Mickie Kennedy: So that was surprising. It was a men's product and it got picked up there. And they were ecstatic because it turns out that the people who subscribe to Playboy are buyers. There are certain publications where when you get picked up, you get buyers. Women's magazines, when you get your product mentioned, or even a little profile on a page where they talk about" What's trending now, and here's a lipstick, and here's a lip gloss, and here's this." If you get this tiny little blurb here and you sell a cosmetic, it could be$ 100, 000 in sales that that little page in a women's magazine creates. So it is surprising what can work and what can fuel a success. I've also seen... We had one customer who did a book and it was self published, but he got the front page section of the USA Today, the entertainment section. Front page story. It was on the lower half. It was the whole half of the page. And he said he thinks he sold less than a hundred books. And I was just really shocked. And I was like," Well, USA Today is probably not known for their readers then." But he leveraged that because he took a screenshot of it and he was trying to do a tour, a book tour, book readings, and even his local bookshop wouldn't do a book reading for him. So I told him," Send that clip to them and they'll let you." And he said," It worked." He goes," As soon as they saw that I was in USA Today, they said,'Okay, you can come and do a book reading here.'" And I told him I'd never heard of someone not doing a book reading, and because if you're willing to go to a bookstore and try to fill it on a night that's not busy, most bookstores are open to that. It's the rare one that would say no to someone. But in his case, he had to circle back, but he did get mentioned there. And he loved being in the USA Today, but it just didn't result in a lot of sales. So some publications are buyers and some aren't. And I think USA Today might be buyers of consumer products but probably not books as much.
Ryan Cramer: We'll let the audience or listener guess what that means or where we're drawing that conclusion in that regards. But Mickie, I know we're already at the top of our hour. You have so much expertise and so much great thought in the space, I want to make people, if I'm listening to this and I'm want to either work with you or just pick your brain, how do we connect with you? How do we find you? Is it on social media or do we... We have our website. I know we have linked to it in the show notes.
Mickie Kennedy: My website's ereleases. com. Feel free to call or chat. You'll only speak to editors, no salespeople, no commissions. We'll review a press release for you for free. Just give us a day or two to turn it around and get back to you. We're there to help people. We work with a lot of people. It's their first release. So all my social media is on the lower right of the page. It's my direct LinkedIn, which is also just publicity is my LinkedIn user account. And I have a strategy course for anybody who's looking to do PR. If you want to build a campaign of strategic press releases, this class is for you. It's less than an hour. It's completely free. I'm trying to get my own customers to take the class so that they'll learn and do more strategic press releases and get more successful PR as a result of it. But it's available ereleases. com/ plan, P- L- A- N. Again, it's completely free. If you review that with the lens of your business and what you could be doing, the strategic, you will have several ideas for building a PR campaign of different strategic ideas all designed to get media pickup, and avoid the people who do a press release or two and they don't really know what they're doing strategically, and as a result, they don't get a lot of media pickup as a result.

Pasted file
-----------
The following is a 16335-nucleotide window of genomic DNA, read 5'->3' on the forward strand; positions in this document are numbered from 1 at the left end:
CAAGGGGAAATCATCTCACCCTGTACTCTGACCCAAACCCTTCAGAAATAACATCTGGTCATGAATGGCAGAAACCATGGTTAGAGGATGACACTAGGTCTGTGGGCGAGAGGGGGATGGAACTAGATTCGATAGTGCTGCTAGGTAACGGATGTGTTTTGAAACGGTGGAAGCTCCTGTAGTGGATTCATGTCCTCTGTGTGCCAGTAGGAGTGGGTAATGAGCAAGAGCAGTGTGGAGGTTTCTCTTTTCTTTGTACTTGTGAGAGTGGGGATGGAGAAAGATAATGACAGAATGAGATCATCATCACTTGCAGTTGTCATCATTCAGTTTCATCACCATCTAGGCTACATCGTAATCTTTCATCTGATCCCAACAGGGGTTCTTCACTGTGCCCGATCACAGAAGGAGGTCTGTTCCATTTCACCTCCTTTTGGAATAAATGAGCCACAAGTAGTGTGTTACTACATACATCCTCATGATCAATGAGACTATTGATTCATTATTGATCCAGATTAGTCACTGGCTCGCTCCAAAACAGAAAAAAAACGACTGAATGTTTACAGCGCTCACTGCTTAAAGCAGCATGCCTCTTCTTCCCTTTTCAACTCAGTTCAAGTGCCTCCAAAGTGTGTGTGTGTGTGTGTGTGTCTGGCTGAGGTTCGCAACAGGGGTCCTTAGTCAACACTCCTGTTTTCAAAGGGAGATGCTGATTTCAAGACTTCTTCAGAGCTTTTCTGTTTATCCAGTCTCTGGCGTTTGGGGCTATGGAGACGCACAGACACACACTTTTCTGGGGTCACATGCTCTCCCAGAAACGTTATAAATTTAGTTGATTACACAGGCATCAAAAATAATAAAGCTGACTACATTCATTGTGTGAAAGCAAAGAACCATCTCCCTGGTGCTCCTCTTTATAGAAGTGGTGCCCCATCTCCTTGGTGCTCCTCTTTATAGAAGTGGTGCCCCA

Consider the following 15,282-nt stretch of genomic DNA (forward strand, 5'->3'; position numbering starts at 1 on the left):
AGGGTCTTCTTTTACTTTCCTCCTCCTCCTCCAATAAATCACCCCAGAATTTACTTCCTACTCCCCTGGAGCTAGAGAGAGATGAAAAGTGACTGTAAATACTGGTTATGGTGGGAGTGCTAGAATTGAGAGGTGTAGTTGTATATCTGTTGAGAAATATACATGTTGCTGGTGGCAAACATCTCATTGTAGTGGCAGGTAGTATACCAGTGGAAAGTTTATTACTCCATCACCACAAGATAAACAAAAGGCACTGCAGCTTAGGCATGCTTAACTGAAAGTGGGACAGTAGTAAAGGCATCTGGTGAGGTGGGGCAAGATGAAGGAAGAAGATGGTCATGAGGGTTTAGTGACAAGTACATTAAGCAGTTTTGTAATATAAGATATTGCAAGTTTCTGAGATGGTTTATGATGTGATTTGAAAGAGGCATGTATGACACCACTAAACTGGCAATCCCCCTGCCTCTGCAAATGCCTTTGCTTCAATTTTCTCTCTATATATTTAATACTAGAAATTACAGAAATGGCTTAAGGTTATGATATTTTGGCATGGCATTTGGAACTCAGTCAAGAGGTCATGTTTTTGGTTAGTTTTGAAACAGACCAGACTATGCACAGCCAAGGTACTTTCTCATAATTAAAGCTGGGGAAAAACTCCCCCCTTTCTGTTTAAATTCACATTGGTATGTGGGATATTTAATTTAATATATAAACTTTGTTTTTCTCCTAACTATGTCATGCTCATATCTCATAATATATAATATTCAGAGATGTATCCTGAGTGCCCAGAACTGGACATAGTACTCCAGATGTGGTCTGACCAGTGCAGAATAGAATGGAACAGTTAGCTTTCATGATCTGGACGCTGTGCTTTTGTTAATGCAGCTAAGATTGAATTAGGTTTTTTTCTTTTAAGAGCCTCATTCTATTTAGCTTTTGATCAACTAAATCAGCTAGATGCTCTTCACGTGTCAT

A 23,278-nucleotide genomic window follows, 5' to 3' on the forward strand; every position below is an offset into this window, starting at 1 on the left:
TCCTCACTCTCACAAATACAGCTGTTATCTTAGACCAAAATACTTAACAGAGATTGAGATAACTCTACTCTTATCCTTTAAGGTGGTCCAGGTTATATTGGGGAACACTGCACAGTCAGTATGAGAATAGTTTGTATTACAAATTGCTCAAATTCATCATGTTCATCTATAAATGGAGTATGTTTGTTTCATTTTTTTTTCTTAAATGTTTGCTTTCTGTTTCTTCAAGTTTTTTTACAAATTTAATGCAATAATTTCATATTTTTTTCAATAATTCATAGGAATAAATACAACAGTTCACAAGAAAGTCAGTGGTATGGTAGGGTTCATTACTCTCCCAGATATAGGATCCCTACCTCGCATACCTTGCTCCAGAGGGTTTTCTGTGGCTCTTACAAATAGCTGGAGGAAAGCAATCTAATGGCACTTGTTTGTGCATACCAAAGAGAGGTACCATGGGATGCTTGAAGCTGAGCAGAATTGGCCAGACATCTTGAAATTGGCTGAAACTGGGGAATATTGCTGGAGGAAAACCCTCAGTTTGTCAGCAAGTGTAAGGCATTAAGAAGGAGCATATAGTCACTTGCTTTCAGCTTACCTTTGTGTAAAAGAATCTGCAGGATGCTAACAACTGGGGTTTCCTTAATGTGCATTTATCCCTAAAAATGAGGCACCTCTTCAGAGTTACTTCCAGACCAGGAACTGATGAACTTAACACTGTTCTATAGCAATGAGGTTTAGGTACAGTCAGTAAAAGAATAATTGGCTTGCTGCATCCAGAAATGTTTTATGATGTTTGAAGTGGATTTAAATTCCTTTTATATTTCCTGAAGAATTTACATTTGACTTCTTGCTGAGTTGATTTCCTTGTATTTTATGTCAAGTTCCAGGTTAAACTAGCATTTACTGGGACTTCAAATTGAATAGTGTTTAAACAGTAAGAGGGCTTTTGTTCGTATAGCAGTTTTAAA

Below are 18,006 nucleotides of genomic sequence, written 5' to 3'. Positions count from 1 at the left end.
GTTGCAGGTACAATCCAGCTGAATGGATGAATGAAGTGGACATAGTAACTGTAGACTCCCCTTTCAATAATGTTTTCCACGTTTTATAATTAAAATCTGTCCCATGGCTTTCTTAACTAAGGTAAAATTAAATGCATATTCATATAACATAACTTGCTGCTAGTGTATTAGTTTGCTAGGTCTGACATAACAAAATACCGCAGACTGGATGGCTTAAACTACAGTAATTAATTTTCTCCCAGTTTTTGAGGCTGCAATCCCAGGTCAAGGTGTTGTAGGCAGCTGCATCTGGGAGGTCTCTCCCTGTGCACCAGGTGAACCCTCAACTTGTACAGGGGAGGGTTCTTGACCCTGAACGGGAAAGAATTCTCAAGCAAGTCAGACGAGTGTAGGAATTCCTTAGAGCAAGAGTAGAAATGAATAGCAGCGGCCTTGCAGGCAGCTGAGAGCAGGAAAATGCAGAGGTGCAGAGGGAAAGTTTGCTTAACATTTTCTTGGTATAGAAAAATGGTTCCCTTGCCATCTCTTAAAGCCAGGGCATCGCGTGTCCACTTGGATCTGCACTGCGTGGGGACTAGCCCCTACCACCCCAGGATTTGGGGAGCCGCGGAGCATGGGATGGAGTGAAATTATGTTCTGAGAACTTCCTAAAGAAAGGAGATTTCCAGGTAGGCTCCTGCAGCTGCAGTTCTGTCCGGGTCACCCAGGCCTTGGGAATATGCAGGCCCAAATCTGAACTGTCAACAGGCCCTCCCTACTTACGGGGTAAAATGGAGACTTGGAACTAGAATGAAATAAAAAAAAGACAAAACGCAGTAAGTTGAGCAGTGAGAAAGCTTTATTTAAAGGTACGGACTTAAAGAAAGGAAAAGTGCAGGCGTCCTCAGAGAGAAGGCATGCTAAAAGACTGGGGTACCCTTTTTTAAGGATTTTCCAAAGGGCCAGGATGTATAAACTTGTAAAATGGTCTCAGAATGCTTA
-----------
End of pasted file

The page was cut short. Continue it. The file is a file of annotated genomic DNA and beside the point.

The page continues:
Ryan Cramer: Absolutely. And I've looked through it too, and I'm just really intrigued to go through that workshop in my own mind and try to get better in that regard. So I'm really excited. I put it in the comment section too. It's plain but this is what Google kickbacked me, is plain English too, but it's planned. For those of you who are listening to that, we'll make sure it's in the show notes on the audio version as well. But Mickie, thank you so much obviously for hopping on today, sharing your wisdom and insights. As the industry evolves, before you cap off, do you have any sort of like," I see it going in this direction," what people are may not talking about?
Mickie Kennedy: I think that at the end of the day, it's all about trying to come up with something that's interesting and compelling for an audience. And I think the journalist should be viewed more as curators, and what could you do to look like more of something that needs to be discovered and shared? And so if you can just sort of look at it through that lens, I think that you'll come up with ideas that are a little more interesting and intriguing, and not ideas that only serve you, but also serve the journalist and give delivering really good content that they want to share with their audience.
Ryan Cramer: Excellent. Well, thank you so much, sir. I know you're probably buzzing and have to go soon, so I appreciate your time and thanks so much for hopping on Crossover Commerce today. Thank you.
Mickie Kennedy: Thank you.
Ryan Cramer: Awesome. And then thank you for everyone else who is watching and listening to Crossover commerce. Again, happy Friday. This is day five of five of this week of content that we got to push out there today. This was finding localized media and without spending a dime and getting your business out there. So many different takeaways, and hopefully you listened to it all, but we'll break it down in the audio version as well in top takeaways to make sure that you can apply these to your businesses and principles. And make sure you check out Mickie and his team at ereleases. com. Again, helping you get your business and brand out there. It could be as easy as one press release that takes your business to a whole new level, or it just might take a little bit of coaxing and getting that, fitting that, or finding your unique position in the space, which is why we're all entrepreneurs in the space in general. So that being said, have a good weekend everyone. We'll catch you next week on Crossover Commerce. Make sure you stay safe and subscribe to our channels on all of your social media platforms, but also on your audio channels. Take care, everyone.
Ryan Cramer of Crossover Commerce talks with Mickie Kennedy of eReleases about how to get regular local media coverage without spending a dime.